All posts by wendy7713

About wendy7713

On the 31st July 2014 I was diagnosed with early onset Alzheimer’s. I may not have much of a short term memory anymore but that date is one I’ll never forget. I’m 58 years young, live happily alone in Yorkshire, have 2 daughters and I’m currently still in full time employment in the NHS. However, I’m now in the process of taking early retirement to give me a chance of enjoying life while I’m still me. I've started this blog to allow me, in the first instance, to write all my thoughts before they’re lost. If anyone chooses to follow my ramblings it will serve as a way of raising awareness on the lack of research into Alzheimer's. It will hopefully convey the helplessness of those diagnosed with dementia, as there is no cure – the end is inevitable. However, I’m also hoping I can convey that, although we've been diagnosed, people like me still have a substantial contribution to make; we still have a sense of humour; we sill have feelings. I’m hoping to show the reality of trying to cope on a day to day basis with the ever-changing environment that dementia throws at those diagnosed with the condition. What I want is not sympathy. What I want is simply to raise awareness.

What keeps me going…….?

After such a busy few months I finally had my last book event last week. I’d had a wonderful time and loved every minute of it. But it’s taken its toll. I’m empty and exhausted. I know I mustn’t stop or dementia will creep up on me so most of this week will be spent simply typing and pottering…..

I hope you know me well enough to know I’m not saying this for your pity.

The other day I set off travelling home at 9.30 and got home at 6pm, totally exhausted. So what keeps me doing what I do when faced with such challenges and exhaustion?

When I ask 200 children who knows someone with dementia and 2 thirds raise their hands

When a child writes that they won’t get upset when grandad forgets their name, they’ll smile and give him a hug all the same – because they heard me say it

When nurses eyes light up and make notes on the basics……because they heard me say it

When someone on Twitter says my words will change the way she practices…..because she read my blog

When a Gp questions my ability to speak articulately and be inciteful….because they’re in the audience – but at least I can respond and hopefully change their way of thinking.

When those who have partners thank me for giving them ideas on how to help their partner…….because they heard me speak

When someone comes up to me afterwards and says, he and his wife had never talked about her dementia but he was now going to talk to her in her care home and hope it’s not too late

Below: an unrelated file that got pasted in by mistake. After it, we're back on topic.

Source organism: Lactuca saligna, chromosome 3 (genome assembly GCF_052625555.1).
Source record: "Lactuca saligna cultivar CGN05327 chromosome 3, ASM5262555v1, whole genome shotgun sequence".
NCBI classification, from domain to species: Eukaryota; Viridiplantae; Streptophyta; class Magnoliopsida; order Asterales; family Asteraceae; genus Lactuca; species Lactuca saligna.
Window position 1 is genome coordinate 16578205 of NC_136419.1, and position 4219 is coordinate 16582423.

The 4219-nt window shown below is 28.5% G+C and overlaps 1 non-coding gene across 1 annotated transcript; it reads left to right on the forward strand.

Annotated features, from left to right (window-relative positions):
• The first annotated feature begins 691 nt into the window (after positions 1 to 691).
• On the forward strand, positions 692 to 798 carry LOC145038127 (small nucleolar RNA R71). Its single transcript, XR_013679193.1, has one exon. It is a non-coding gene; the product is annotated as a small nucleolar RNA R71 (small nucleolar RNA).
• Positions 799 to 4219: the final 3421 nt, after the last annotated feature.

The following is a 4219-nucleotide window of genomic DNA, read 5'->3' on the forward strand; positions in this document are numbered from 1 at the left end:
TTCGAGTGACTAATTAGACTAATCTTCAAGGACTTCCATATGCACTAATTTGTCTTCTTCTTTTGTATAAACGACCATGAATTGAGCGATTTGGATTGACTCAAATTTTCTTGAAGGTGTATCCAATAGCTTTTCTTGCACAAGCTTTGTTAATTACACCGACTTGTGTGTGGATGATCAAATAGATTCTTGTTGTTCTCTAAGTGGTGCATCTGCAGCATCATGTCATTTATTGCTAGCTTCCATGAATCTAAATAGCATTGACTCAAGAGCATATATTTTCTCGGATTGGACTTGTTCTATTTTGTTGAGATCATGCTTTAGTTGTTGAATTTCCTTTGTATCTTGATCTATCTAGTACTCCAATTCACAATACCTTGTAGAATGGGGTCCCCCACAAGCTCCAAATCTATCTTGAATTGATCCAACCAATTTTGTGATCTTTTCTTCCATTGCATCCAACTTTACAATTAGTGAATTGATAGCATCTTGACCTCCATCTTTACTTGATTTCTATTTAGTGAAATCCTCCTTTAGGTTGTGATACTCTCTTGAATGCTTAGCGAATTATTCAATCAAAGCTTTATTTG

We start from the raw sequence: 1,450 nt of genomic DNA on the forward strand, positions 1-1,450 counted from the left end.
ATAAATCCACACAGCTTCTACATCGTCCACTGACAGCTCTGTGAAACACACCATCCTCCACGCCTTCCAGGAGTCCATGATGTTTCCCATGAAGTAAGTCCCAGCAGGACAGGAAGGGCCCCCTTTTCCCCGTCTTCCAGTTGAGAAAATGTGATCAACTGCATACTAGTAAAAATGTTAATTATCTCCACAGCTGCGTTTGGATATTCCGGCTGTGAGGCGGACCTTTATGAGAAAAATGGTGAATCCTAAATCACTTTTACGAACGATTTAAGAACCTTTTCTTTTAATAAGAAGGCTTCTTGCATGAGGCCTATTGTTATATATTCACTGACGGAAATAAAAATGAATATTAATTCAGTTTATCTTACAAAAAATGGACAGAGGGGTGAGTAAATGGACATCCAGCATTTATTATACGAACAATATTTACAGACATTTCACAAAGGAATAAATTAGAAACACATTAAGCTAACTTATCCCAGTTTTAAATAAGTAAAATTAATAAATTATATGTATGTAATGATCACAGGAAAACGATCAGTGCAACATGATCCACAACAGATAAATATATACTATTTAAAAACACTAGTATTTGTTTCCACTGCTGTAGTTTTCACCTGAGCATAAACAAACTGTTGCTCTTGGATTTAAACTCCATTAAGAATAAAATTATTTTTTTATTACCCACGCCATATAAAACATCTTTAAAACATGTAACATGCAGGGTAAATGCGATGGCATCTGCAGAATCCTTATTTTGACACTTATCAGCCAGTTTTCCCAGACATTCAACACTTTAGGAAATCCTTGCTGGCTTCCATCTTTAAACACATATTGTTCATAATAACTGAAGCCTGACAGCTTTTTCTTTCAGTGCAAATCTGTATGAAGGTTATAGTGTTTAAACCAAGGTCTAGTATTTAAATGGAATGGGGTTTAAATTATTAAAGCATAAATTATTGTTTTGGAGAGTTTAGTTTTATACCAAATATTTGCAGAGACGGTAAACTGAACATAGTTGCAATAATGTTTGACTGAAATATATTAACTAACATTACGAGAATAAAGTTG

When my Gp says she’s now read my book and has advised others in the practice to do the same..

I could go on, but I’ve learnt that I live in a very tiny bubble of people who know and understand and the rest of the world is yet to be educated.

When no one is surprised, when no one learns something new, when no one reads my blog or attends my events because the world has got it……..that’s when I’ll stop.

Mmmmmm me thinks that wont be in my life time. So I’ll hopefully die before dementia takes hold and prevents me doing all this, otherwise I could well be in the hands of those who don’t get it…….what a nightmare thought that is..

I’ll continue to exhaust myself for as long as people listen and learn. As I’ve said before I’d rather die of exhaustion than dementia. My daughters are with me on this and I couldn’t do it if they weren’t there for me.

I child writing this keeps me going……

The Last Book Event of the Year…..

Well yesterday, this exhausting few weeks finally came to an end with my final Book Event. How fortunate I was and how wonderful that it was actually in my hometown of Beverley and to top it all, it was a sell out………

It was the opening event to their Festival of Words so I imagine nerves were jangling but I arrived at the venue and was immediately shown into the children’s library where the event would take place. They were still getting ready but people were already standing outside waiting to come in…..

Because it was local it was wonderful that Sarah was able to come along as it was her day off. Stuart, Gemmas partner, also planned his days so that he could come too. Sadly Gemma had to be at work.

The first thing they brought me was a pot of tea😊

I chatted happily with the organisers and a couple of men got the cameras ready as they were also filming the event. They wanted to film me afterwards too answering 3 short questions…….

Sarah and Stuart were allowed in ahead of the audience which gave us a chance for our own piccie

Anyway, as I was mid cuppa, the audience began to arrive and happily waved and chatted to me so I could finish my tea.

Because it was in the children’s library, it was a lovely setting as it was so bright and colourful! I could have spent ages scanning the book shelves.

And they had a wonderful elephant and baby…..

But the time came for me to speak. I was given a lovely introduction and then spent about 45 minutes talking about this that and everything. My analogy of the fairy lights seemed to go down particularly well. I said:

Image the brain as a string of fairy lights. Each fairy light representing a different function of the brain. Some lights flicker on and off – dementia affecting our ability to do something one day and then we’re able to the next. But when the light fail altogether that’s when dementia has won and has taken that ability away for good. But different fairy lights flicker and fail for each of us.”

I finished by reading the Billy extract from my book to end on something humerous…..they were warm in their applause and questions and many queued up to speak to me afterwards and have their book signed.

There were some people living with dementia along with their partners and each came to say hello. One man, whose wife was now in a care home, came over and said how, they’d never been ones to talk about it, but after hearing me, he was going to try and hoped it wasn’t too late……One chappie brought me 2 poems and I said I would put them on my blog soon as guest poems. People who read my blog and Twitter friends also appeared – so wonderful.